What We Treat

Our sports medicine team includes physical therapists, certified athletic trainers, orthotists and pediatric sports medicine physicians. We evaluate each athlete's body mechanics and history of injury to create an exercise plan tailored to his performance goals. We are experts in treating: 

Injuries can occur while base running and, more often, when sliding into bases. Serious injuries, such as concussions, are most likely to occur when two players collide with each other in play. The most common injuries in baseball are overuse injuries, mainly in the shoulders and elbows. The USA Baseball Medical and Safety Advisory Committee has established guidelines in an attempt to prevent overuse injuries by limiting pitch counts and types of pitches for certain ages. Our team incorporates these guidelines into our own return to play guidelines for athletes. 

Services We Offer

  • Posture assessment
  • Strength testing
  • Flexibility assessment
  • Sports motion analysis
  • Pitching assessment
  • Training tips
  • Advice about stretching and strengthening exercises 

Injury Prevention

Tips to improve your game and prevent injury 

Base running tips

The American Academy of Orthopaedic Surgeons (AAOS) recommends the following for those individuals sliding into, as well as protecting, the bases while playing baseball and softball:

  • Players under age 10 should not be taught to slide.
  • Proper sliding technique must be taught and practiced before using any bag, including breakaway bases. Practice first with a sliding bag.
  • The “obstruction” rule must be taught and observed. Getting in the way of the runner or blocking the base without possession of the ball is dangerous to both the runner and the fielder.
  • When coming into home plate, it is important that the runner attempt to slide to avoid a collision.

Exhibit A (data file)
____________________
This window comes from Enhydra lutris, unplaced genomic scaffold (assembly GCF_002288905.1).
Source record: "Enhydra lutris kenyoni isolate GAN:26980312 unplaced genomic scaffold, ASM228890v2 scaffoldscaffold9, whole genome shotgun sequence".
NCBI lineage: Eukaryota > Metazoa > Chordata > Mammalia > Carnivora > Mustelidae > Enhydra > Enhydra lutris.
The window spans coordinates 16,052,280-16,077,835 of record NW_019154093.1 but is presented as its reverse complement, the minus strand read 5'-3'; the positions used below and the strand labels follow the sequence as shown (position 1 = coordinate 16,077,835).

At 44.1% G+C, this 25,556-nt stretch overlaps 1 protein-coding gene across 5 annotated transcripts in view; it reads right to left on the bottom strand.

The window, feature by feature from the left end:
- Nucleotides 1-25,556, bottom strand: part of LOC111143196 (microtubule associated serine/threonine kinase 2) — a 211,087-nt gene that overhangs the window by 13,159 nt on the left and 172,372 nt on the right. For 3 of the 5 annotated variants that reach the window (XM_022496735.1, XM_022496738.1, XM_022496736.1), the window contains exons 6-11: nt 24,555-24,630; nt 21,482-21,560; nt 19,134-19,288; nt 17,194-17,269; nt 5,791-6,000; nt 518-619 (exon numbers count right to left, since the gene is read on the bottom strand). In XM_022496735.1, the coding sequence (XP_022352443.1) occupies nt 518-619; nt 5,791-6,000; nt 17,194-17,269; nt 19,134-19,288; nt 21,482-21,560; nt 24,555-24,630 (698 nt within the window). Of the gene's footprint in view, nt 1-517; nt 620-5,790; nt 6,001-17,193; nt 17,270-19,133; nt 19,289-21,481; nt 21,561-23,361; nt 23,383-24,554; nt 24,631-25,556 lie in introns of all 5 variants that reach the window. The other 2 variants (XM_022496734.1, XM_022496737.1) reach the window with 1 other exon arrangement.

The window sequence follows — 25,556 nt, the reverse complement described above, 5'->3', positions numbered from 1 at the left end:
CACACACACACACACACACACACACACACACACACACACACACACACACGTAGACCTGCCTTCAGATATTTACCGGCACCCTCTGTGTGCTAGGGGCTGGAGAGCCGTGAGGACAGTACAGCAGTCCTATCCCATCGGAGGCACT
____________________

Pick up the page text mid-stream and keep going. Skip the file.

• To prevent ankle and foot injuries between the runner and fielder at first base, a “double bag”—a separate bag for both runner and first baseman—should be used.

Prevent overuse injuries

Because many young athletes are training year-round, we are seeing an increase in overuse injuries. Both coaches and parents should be responsive to young athletes who complain of arm or shoulder pain. Seek out medical care for pain that does not go away or comes back every time a child resumes pitching or throwing.

  • Limit the number of teams on which your child is playing in one season. Kids who play on more than one team are especially at risk for overuse injuries.
  • Do not allow your child to play just one sport year-round. Taking regular breaks and playing other sports is essential to skill development and injury prevention.
  • Do not allow your child to pitch on consecutive days; avoid pitching on multiple teams with overlapping seasons.

Prevent shoulder injuries (throwing injuries)

  • Stop throwing if the athlete has pain. 
  • Change from shortstop or outfield to first or second base for shorter throws. 
  • Bat only if it does not make the pain worse.
  • Have an expert assess the athlete's throwing motion. 

Focus on technique

USA Baseball Medical and Safety Advisory Committee recommends following these guidelines for youth baseball, which includes limiting the number of pitches thrown and the type of pitches thrown, according to age. 

Pitching recommendations

Pitch count limits


Max No. of pitches per game

Max No. of pitches per week












2 games/week



2 games/week

Minimum ages for pitch types

  • Fastball – 8
  • Change-up – 10
  • Curveball – 14
  • Knuckleball – 15
  • Slider – 16
  • Forkball – 16
  • Splitter – 16
  • Screwball – 17